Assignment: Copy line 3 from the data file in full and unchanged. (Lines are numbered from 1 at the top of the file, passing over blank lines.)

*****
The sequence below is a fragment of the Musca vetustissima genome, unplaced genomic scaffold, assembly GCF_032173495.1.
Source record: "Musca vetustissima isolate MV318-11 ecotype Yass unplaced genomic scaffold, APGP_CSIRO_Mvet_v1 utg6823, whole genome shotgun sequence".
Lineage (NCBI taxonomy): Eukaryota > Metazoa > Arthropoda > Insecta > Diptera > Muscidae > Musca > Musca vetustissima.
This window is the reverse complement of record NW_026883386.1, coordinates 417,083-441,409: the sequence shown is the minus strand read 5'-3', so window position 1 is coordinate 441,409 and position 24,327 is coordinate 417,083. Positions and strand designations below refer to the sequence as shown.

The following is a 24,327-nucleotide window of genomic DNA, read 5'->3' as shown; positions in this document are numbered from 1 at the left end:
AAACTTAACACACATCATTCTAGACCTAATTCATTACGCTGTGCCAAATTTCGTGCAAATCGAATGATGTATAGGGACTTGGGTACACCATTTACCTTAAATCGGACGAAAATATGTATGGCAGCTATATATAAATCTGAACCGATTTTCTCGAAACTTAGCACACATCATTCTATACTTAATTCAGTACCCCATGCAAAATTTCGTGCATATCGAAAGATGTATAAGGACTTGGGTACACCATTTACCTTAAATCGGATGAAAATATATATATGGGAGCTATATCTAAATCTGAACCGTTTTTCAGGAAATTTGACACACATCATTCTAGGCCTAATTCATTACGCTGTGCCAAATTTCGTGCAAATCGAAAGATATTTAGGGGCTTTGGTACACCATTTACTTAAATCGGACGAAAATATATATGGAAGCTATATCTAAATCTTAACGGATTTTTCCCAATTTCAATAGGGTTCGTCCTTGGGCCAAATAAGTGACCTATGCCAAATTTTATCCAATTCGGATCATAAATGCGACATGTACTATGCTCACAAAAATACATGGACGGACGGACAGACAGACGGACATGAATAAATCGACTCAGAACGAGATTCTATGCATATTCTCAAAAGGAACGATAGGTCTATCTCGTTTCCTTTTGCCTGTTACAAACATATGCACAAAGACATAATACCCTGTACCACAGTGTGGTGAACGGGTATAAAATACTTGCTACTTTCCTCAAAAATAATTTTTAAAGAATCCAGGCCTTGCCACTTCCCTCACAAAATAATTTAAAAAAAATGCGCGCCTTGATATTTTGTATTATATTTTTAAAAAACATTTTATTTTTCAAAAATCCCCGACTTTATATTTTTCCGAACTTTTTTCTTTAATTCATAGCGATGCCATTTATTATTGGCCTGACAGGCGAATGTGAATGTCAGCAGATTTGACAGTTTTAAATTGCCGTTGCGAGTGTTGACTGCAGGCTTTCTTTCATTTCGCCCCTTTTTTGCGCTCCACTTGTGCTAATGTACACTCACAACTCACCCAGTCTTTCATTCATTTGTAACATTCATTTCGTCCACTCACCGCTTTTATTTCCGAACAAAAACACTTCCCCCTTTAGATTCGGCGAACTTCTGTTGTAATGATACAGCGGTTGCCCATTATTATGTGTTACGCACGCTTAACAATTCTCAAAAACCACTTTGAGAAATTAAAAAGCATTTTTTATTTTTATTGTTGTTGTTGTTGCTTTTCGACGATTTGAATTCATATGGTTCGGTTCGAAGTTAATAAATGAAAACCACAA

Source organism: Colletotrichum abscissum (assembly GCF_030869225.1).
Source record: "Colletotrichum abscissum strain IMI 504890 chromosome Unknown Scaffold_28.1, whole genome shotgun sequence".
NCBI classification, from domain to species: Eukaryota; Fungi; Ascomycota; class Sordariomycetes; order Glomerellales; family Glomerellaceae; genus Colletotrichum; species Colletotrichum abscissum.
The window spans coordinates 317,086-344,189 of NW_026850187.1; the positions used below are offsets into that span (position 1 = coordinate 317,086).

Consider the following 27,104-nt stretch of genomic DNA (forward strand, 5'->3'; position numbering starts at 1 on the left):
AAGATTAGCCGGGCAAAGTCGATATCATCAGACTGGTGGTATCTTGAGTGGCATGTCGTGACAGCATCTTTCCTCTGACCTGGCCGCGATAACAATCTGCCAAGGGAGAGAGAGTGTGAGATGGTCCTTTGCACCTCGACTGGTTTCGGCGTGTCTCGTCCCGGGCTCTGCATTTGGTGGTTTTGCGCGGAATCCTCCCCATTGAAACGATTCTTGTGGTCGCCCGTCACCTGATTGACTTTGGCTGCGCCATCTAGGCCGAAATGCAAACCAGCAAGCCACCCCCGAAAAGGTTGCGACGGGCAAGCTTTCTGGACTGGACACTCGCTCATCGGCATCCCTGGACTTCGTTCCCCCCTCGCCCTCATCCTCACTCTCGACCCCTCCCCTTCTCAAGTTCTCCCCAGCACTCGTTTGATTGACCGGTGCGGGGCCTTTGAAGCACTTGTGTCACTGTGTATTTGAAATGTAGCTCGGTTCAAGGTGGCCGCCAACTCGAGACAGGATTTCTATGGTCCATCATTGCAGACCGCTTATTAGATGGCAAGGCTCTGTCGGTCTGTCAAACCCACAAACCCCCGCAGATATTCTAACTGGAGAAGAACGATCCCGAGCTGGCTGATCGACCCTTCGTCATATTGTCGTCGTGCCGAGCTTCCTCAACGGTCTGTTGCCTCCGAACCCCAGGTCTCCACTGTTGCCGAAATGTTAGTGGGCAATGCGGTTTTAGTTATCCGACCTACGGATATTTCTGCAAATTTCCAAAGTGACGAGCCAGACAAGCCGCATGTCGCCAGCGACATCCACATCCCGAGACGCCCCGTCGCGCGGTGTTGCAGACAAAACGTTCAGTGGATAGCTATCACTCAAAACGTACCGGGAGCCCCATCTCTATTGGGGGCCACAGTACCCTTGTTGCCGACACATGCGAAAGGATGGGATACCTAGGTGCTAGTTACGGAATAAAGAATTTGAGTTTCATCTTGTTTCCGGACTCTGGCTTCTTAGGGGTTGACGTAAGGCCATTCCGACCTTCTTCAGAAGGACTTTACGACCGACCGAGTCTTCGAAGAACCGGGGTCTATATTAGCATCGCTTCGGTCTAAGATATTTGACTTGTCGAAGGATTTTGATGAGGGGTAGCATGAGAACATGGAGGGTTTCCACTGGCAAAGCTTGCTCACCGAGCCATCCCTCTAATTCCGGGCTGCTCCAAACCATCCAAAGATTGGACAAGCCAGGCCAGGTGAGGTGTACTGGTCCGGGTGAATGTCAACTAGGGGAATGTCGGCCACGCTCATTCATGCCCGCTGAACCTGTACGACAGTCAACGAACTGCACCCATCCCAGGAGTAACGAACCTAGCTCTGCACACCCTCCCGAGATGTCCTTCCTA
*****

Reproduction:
Lineage (NCBI taxonomy): Eukaryota > Metazoa > Arthropoda > Insecta > Diptera > Muscidae > Musca > Musca vetustissima.